NAVSUP FLC San Diego Executive Director Retires After 33 Years of Service

April 18, 2018 | By kgabel
By Candice Villarreal, Director, Office of Corporate Communications, NAVSUP FLC San Diego NAVSUP Fleet Logistics Center (FLC) San Diego Executive Director Hortensia “Chachi” Gorman celebrated a 33-year career in government service, during a retirement ceremony. Gorman assumed her leadership role at NAVSUP FLC San Diego in 2014. As executive director, she provided leadership to more than 850 military and civilian employees across eight sites throughout the Navy’s southwest region. Additionally, as the senior civilian advisor to the commanding officer, she provided professional, technical and resource management advice on all operational matters and policy development affecting the command mission. [caption id="attachment_8008" align="aligncenter" width="500"]
VIRIN: 180418-N-ZZ219-8008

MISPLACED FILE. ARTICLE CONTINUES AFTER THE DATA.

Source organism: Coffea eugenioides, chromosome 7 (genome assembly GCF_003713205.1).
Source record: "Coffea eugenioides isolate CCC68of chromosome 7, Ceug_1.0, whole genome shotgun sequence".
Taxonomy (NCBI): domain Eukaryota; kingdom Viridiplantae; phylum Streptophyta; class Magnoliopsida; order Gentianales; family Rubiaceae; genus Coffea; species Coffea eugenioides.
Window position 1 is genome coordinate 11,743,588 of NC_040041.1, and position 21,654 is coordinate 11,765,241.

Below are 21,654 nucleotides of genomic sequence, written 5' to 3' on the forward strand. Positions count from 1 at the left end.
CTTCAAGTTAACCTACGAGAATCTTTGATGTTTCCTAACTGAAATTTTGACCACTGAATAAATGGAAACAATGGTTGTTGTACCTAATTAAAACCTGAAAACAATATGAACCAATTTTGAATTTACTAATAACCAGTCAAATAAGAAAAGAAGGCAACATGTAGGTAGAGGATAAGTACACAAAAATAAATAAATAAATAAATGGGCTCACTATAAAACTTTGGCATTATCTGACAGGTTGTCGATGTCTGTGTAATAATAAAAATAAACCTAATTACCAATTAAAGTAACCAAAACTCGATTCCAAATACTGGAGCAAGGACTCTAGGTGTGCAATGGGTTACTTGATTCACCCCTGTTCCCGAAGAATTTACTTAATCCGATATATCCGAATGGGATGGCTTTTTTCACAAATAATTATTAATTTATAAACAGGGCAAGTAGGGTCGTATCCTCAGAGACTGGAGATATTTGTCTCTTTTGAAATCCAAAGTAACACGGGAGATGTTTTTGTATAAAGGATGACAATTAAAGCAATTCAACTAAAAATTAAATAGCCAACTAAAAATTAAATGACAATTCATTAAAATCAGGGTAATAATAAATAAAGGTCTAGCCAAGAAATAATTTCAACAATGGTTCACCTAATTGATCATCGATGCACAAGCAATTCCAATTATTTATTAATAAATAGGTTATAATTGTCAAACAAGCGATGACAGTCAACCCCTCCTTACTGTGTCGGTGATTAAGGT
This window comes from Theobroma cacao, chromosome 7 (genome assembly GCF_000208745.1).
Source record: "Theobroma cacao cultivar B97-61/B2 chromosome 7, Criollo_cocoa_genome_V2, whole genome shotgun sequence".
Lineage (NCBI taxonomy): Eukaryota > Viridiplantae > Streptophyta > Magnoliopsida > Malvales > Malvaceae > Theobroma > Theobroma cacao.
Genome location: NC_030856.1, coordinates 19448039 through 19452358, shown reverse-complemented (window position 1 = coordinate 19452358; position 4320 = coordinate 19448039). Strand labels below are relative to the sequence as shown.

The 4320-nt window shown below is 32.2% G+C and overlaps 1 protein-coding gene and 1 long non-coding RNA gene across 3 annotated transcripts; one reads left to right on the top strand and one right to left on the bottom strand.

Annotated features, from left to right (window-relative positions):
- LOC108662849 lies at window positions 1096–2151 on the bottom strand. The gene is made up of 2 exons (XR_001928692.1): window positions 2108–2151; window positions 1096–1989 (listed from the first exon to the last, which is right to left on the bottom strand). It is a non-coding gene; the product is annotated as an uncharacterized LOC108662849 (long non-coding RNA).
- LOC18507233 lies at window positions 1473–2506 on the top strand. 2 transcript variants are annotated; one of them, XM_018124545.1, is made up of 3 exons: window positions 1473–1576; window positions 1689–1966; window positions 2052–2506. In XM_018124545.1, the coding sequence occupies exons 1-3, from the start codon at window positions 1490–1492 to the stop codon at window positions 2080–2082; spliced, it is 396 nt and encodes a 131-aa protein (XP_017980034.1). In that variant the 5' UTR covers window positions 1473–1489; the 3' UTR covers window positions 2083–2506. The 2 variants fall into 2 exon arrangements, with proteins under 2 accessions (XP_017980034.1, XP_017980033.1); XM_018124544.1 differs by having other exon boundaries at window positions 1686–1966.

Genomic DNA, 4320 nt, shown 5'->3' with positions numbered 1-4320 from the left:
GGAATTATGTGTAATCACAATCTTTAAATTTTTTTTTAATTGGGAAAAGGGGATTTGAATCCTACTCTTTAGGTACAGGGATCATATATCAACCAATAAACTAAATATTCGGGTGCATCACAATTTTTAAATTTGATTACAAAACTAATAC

Chachi Gorman, NAVSUP FLC San Diego Executive Director, retired following 33 years of government service.   “These past 33 years meant having a sense of purpose. This was never just a job; it was service to my country, the Navy, and our military, for which I have the utmost respect and admiration. These 33 years meant empowerment and satisfaction: I was blessed early in my federal career to get involved in projects and hold positions where I could influence change and make a difference. They meant mental stimulation and learning, a clear path to success, wonderful professional relationships and endless possibilities.” Previously, she served as comptroller for NAVSUP Global Logistics Support, where she was charged with financial management and budget responsibility for the command and its eight fleet logistics centers worldwide. Gorman’s career led her to serve under 19 commanding officers at four different Navy commands. During that time, she led and participated in numerous financial system implementations, to include Navy Enterprise Resource Planning, functional transfers, insourcing and outsourcing initiatives, and the creation of new and emerging logistics capabilities overseas. Her leadership in organizational restructuring and workload realignments, in addition to her involvement in Financial Improvement and Audit Readiness initiatives, resulted in significant savings and process improvements. “I trust her implicitly, especially with anything affecting our most important asset: our people,” said Commanding Officer Capt. Michelle Morse. “She’s been responsible for ensuring we remained responsive to environmental changes, capitalized on market opportunities, ensured the optimum use of our resources, and that we applied innovative solutions to changing requirements and operations. And she made it all look easy.” A San Diego native and National University graduate, Gorman began her profession with the United States Federal Civil Service in 1985. From there, her career was built on decades of stalwart service and a reputation for excellence, which earned her numerous professional awards and accolades along the way. “Ms. Gorman’s superior performance of duty highlights the culmination of 33 years of honorable and dedicated service to the nation and the Department of the Navy,” said Morse. “Her efforts have left a lasting legacy and this command, and on all whom have had the absolute pleasure of working alongside her.” Gorman’s personal awards include a Navy Superior Civilian Service Award, a Navy Meritorious Civilian Service Award, two Assistant Secretary of the Navy Financial Management Achievement Awards, an Under Secretary of Defense Financial Management Achievement Award, a Meritorious Performance Award from the American Society of Military Comptrollers, and numerous special act, performance, and team awards and commendations. “It has been a marvelous journey full of challenges, changes, good news, bad news, successes, losses and new beginnings,” said Gorman. “Throughout this journey in government service, there has been one constant, and that constant is change. I believe in my heart that the federal workforce is one of the most resilient groups in the world. We are tough, we take care of each other, and we prevail.” Spring 2018